So about this new-and-improved Eovaldi...
Wednesday, Yankee right-hander Nathan Eovaldi took a no-hitter into the sixth inning against the Twins. Then in the sixth, the Twins batted around. Before that, though, I eavesdropped on Michael Kay...
Nathan Eovaldi had 15 career wins coming into this year. He gave up the most hits in the National League last year. And the Yankee organization looked at him, knew the pitching coach that they had, and said, “You can’t teach a hundred miles an hour, but maybe we can teach him to be a better pitcher.”
And Rothschild worked with him, the splitter’s become a weapon, other Yankee players have talked to him about the approach, and he’s become a very viable starter.
Now you look at his numbers, and his numbers, other than the won-loss record, don’t jump out at you. But Kenny, if you look at his last nine starts, all of the numbers are much better. At the beginning of the year, he was closer to the Eovaldi of the Marlins last year. Now he’s evolving into a very good pitcher.
I don’t know, man. If you look at Eovaldi’s whole season, he looks exactly like the Eovaldi of the Marlins (and before that, Dodgers). Eovaldi’s percentages this season almost exactly match his career marks; home runs per nine innings, walks per nine, strikeouts per nine ... they’re all the same this season. It’s like he just can’t strike out even seven batters per nine, no matter what he does.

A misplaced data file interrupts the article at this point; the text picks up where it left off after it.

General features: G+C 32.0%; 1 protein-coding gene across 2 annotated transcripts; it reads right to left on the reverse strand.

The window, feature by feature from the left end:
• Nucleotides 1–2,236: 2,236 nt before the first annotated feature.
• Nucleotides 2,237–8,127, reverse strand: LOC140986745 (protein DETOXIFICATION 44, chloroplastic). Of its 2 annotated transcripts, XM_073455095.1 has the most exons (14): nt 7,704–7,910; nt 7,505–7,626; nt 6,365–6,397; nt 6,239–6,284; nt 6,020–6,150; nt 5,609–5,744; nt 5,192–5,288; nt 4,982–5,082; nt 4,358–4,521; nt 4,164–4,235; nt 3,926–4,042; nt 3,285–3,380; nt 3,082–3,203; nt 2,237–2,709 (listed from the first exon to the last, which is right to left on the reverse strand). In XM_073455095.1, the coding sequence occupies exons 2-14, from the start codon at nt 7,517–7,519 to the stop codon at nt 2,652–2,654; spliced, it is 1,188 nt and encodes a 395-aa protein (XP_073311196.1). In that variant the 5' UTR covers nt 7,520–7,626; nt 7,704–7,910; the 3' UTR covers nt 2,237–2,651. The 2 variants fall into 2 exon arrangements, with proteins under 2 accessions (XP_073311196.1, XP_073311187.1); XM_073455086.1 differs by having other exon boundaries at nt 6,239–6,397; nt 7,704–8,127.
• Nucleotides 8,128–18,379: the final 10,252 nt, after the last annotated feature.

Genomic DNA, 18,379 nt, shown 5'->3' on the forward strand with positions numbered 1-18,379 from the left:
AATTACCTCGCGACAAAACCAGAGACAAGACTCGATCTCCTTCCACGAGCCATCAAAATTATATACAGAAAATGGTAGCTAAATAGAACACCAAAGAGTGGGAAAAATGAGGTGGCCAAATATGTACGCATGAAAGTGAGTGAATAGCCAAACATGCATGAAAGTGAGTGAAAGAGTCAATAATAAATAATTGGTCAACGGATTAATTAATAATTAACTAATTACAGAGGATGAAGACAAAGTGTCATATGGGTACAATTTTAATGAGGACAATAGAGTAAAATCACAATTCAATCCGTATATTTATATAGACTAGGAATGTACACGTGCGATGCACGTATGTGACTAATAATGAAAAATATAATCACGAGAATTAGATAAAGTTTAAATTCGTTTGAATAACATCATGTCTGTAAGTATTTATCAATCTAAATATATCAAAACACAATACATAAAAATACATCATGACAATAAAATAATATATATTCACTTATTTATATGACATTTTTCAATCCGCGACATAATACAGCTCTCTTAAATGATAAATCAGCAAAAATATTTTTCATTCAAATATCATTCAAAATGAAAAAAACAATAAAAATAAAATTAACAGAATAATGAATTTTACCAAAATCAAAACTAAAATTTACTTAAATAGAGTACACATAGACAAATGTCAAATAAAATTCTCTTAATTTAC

In fairness, those percentages are slightly more impressive this season, since he’s now pitching for an American League team in a ballpark that’s not friendly to right-handed pitchers. But just slightly.
Oh, and those last nine starts Michael Kay mentioned? It’s actually his last 10. On June 16, Eovaldi gave up eight runs in the first inning and his ERA jumped nearly a full run to 5.12. But over his next 10 starts, he went 7-0 with a 3.22 ERA (before Wednesday’s start against the Twins).
Fundamentally, though? Eovaldi struck out only 42 batters in 59 innings, while walking 19. His fine ERA was due almost entirely to giving up only 2 home runs in those 59 innings. Which was probably a lot more luck than skill.
Pitchers and coaches and trainers and video analysts and everybody else are constantly looking for edges and trying to get better; that’s their job. But actually finding edges and actually getting better are really hard. Players do change from game to game and month to month and season to season. But ultimately most of them will find their level and stay there for a while. And Nathan Eovaldi seems to have found his level last year with the Miami Marlins. Fortunately, his level is plenty good enough to make him a very wealthy man and help the Yankees for a while.
Late Note: I was initially remiss in not mentioning Eovaldi's ground-ball rate, which was right around 45 percent from 2012 through '14, but is nearly 52 percent in 2015. If that ground-ball rate is real -- and considering Eovaldi's well-reported adoption of the splitter, it might be -- then maybe he really can limit the home runs, and keep his ERA below 4. That would be something!